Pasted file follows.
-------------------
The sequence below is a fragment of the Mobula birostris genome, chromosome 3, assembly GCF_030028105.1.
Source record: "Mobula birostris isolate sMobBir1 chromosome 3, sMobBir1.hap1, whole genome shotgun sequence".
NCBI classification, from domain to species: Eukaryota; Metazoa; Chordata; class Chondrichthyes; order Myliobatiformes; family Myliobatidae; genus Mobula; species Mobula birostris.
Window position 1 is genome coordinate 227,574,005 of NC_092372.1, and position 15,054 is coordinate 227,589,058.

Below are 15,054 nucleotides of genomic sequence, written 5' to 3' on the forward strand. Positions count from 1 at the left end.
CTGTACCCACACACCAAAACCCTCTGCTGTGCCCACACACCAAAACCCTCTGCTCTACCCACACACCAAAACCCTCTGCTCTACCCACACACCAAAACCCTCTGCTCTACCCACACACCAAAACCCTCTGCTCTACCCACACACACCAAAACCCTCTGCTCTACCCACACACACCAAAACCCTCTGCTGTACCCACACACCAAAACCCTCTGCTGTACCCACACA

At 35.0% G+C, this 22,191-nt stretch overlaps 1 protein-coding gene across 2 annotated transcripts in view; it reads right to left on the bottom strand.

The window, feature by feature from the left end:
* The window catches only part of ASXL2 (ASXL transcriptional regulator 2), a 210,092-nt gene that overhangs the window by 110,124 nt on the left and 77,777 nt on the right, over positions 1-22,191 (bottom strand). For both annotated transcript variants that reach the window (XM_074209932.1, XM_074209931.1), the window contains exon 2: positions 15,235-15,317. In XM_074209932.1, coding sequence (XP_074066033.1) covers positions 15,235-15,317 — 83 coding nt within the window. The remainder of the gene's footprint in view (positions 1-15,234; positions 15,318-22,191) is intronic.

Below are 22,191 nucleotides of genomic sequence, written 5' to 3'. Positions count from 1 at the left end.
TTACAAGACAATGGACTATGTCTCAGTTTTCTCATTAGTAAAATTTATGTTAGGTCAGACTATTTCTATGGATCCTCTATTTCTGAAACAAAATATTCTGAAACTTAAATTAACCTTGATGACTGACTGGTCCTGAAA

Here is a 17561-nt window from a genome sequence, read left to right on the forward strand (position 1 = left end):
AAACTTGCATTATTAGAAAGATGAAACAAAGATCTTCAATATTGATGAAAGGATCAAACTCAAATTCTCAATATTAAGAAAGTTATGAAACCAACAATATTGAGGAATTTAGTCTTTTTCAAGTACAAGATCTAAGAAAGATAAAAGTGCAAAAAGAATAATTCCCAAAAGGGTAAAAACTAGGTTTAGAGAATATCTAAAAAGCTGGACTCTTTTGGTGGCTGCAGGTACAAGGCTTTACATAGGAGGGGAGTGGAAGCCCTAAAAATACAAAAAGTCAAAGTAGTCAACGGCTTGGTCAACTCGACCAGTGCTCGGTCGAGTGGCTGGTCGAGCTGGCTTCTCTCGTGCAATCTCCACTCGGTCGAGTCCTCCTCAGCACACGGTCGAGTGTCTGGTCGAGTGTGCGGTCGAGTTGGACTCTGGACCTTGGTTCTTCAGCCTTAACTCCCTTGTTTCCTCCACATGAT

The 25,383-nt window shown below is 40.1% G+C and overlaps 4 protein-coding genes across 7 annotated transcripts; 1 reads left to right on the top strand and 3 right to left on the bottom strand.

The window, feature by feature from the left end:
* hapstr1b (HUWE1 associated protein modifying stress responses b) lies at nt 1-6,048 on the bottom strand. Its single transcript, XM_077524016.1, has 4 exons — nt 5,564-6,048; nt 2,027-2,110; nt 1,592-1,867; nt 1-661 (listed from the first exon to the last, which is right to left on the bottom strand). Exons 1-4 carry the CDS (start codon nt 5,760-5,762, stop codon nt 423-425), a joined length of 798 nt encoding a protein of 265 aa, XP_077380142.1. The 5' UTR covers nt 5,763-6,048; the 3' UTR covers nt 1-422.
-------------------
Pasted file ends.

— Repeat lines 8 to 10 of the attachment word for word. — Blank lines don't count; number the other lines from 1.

The window, feature by feature from the left end:
* The window catches only part of ASXL2 (ASXL transcriptional regulator 2), a 210,092-nt gene that overhangs the window by 110,124 nt on the left and 77,777 nt on the right, over positions 1-22,191 (bottom strand). For both annotated transcript variants that reach the window (XM_074209932.1, XM_074209931.1), the window contains exon 2: positions 15,235-15,317. In XM_074209932.1, coding sequence (XP_074066033.1) covers positions 15,235-15,317 — 83 coding nt within the window. The remainder of the gene's footprint in view (positions 1-15,234; positions 15,318-22,191) is intronic.

Below are 22,191 nucleotides of genomic sequence, written 5' to 3'. Positions count from 1 at the left end.